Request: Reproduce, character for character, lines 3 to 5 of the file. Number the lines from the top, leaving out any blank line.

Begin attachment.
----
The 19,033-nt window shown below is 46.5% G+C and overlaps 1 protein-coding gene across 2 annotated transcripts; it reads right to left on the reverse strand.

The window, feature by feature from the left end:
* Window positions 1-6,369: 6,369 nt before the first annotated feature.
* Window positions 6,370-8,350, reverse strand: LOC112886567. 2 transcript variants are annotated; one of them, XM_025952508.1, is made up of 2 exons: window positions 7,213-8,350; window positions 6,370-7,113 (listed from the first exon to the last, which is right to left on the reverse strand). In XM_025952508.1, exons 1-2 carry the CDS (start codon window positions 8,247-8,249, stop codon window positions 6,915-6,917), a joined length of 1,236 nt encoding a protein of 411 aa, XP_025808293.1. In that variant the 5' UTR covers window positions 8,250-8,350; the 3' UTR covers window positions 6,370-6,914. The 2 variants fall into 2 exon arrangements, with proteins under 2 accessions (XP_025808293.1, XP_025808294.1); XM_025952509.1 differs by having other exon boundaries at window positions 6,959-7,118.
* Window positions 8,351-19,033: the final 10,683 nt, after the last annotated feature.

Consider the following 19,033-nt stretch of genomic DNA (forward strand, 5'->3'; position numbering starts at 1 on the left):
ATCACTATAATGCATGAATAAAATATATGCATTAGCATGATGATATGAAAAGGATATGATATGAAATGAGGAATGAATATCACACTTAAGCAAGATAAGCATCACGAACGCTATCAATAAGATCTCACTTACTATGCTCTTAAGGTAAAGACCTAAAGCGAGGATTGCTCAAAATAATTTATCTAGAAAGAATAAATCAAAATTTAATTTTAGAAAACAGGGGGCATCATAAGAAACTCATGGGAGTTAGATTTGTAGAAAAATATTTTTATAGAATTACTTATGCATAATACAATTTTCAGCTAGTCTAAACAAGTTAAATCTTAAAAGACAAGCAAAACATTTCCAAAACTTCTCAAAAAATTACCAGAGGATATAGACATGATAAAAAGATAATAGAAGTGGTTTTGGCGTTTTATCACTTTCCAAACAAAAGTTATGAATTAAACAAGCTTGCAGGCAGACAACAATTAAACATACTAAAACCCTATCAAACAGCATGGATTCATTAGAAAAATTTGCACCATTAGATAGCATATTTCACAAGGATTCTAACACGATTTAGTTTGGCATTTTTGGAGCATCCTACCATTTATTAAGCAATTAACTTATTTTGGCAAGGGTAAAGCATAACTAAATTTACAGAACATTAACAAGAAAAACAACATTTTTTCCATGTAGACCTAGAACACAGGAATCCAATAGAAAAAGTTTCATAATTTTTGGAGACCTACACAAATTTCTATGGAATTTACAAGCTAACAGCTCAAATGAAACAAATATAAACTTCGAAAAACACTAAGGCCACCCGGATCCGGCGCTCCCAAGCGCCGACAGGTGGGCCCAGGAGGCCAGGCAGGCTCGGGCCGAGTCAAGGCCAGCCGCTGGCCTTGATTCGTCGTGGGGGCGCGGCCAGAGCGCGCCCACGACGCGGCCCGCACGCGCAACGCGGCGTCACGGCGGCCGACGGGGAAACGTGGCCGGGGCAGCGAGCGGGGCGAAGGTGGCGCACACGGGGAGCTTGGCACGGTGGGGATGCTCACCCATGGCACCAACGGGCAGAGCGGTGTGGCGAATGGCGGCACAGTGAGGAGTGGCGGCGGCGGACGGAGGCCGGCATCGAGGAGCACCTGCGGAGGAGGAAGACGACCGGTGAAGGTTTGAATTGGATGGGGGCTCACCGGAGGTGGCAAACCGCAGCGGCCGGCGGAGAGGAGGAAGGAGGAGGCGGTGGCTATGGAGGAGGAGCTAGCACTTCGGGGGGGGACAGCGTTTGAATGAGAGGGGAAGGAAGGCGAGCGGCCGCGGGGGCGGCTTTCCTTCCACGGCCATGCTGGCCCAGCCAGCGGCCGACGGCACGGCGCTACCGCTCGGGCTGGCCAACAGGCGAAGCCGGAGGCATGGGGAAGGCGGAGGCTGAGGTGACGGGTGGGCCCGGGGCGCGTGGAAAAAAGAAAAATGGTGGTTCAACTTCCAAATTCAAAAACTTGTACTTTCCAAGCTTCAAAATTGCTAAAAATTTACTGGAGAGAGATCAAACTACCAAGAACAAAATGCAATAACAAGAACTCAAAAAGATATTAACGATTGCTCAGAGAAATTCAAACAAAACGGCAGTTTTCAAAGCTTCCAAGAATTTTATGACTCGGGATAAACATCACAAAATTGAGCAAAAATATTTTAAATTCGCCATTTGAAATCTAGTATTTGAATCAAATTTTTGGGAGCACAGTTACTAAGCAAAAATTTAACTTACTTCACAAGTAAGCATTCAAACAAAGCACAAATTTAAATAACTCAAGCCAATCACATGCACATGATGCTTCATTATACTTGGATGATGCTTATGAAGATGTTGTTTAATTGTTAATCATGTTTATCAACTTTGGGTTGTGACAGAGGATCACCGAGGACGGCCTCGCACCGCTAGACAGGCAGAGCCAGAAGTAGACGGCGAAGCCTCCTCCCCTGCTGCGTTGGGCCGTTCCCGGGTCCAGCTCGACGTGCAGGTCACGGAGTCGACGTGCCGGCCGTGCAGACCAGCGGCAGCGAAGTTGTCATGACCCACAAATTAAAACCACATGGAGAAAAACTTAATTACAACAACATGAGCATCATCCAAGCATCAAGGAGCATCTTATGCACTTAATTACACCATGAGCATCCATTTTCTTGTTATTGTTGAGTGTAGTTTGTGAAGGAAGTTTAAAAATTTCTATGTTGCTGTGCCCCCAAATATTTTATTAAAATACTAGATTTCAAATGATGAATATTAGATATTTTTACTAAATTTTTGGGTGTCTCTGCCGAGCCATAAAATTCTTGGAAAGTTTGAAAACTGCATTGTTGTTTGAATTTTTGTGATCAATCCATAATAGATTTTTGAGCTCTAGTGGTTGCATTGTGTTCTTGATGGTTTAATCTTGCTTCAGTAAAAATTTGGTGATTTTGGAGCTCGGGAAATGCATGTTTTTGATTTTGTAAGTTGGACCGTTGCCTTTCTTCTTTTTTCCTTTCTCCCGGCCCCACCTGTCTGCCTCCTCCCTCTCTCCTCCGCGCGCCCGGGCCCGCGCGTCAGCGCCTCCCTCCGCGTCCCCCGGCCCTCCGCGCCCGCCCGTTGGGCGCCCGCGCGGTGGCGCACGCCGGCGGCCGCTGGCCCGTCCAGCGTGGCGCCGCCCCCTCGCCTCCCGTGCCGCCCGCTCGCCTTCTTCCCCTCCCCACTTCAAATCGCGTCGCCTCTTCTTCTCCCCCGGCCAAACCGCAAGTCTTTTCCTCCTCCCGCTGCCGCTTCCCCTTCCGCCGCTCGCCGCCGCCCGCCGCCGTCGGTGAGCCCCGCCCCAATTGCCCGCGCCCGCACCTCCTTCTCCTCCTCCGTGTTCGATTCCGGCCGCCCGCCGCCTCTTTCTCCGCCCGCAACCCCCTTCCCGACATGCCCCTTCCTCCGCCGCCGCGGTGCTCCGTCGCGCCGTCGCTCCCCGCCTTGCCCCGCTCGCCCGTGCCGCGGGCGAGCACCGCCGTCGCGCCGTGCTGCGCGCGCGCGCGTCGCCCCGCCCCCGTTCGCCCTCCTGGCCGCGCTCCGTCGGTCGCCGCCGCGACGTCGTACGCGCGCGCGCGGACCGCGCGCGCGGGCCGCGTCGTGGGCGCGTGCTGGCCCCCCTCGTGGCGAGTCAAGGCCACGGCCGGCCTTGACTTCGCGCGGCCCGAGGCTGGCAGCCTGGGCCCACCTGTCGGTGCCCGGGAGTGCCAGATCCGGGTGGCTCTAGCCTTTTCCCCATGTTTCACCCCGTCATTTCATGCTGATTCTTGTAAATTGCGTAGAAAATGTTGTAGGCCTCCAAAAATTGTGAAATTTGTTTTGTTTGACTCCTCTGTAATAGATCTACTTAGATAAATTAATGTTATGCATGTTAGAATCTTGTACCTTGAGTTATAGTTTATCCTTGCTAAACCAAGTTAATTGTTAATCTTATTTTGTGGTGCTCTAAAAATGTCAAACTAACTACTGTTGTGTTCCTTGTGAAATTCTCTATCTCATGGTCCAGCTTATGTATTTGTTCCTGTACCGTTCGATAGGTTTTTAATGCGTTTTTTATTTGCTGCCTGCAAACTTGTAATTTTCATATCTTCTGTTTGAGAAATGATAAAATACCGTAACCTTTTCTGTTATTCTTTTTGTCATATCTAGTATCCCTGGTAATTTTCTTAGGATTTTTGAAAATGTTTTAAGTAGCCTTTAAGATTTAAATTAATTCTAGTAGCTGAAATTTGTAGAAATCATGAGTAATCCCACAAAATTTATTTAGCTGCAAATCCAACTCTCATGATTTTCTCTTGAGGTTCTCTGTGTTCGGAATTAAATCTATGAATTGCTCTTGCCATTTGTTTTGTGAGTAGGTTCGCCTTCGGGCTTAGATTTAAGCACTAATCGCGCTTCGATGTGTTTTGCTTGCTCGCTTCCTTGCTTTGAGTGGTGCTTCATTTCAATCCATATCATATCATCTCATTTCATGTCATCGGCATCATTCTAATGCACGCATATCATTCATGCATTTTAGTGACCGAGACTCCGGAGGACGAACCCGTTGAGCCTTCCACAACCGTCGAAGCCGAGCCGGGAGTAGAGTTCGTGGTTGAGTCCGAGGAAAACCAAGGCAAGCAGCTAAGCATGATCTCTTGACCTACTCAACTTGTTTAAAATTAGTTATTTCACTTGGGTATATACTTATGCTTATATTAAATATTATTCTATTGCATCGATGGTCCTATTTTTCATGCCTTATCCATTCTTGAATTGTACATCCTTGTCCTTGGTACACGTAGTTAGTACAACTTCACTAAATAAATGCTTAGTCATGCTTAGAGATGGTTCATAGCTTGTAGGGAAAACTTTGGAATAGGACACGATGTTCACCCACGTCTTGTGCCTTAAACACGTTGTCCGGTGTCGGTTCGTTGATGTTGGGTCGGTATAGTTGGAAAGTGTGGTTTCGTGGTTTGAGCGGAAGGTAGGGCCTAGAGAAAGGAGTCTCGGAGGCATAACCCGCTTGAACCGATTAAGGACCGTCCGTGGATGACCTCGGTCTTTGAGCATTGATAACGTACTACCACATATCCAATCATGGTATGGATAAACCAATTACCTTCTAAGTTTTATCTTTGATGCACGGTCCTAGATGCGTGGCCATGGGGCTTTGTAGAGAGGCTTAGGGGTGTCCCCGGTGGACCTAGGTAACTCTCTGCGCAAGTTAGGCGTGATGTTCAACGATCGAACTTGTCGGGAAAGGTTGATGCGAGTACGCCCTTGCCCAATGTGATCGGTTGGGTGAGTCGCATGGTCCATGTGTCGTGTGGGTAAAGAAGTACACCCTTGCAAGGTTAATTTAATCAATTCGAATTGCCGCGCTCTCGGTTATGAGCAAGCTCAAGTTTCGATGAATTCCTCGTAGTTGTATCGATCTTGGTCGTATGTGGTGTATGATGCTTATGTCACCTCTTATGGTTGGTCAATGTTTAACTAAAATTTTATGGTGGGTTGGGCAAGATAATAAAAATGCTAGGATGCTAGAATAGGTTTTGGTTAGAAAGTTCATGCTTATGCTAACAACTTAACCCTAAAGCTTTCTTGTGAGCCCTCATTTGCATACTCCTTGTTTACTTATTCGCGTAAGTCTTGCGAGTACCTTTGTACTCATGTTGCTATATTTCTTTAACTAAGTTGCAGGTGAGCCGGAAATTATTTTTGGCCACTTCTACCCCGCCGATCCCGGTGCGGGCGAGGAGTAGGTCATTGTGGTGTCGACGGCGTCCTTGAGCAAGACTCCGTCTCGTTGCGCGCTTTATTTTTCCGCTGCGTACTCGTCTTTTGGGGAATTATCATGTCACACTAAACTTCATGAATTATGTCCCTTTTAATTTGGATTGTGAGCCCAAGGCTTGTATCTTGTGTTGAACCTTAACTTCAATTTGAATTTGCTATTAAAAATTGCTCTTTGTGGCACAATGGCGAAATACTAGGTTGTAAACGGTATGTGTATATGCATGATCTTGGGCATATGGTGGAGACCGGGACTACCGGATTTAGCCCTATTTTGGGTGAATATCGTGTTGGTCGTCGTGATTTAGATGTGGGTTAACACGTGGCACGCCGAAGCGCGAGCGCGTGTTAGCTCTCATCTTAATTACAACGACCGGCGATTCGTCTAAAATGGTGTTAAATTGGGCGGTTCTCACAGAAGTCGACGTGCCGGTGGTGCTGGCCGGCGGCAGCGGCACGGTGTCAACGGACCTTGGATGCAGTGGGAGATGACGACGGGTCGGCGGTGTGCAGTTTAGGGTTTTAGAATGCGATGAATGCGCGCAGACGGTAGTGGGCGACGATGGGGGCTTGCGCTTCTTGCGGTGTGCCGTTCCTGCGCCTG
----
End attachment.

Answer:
* Window positions 1-6,369: 6,369 nt before the first annotated feature.
* Window positions 6,370-8,350, reverse strand: LOC112886567. 2 transcript variants are annotated; one of them, XM_025952508.1, is made up of 2 exons: window positions 7,213-8,350; window positions 6,370-7,113 (listed from the first exon to the last, which is right to left on the reverse strand). In XM_025952508.1, exons 1-2 carry the CDS (start codon window positions 8,247-8,249, stop codon window positions 6,915-6,917), a joined length of 1,236 nt encoding a protein of 411 aa, XP_025808293.1. In that variant the 5' UTR covers window positions 8,250-8,350; the 3' UTR covers window positions 6,370-6,914. The 2 variants fall into 2 exon arrangements, with proteins under 2 accessions (XP_025808293.1, XP_025808294.1); XM_025952509.1 differs by having other exon boundaries at window positions 6,959-7,118.
* Window positions 8,351-19,033: the final 10,683 nt, after the last annotated feature.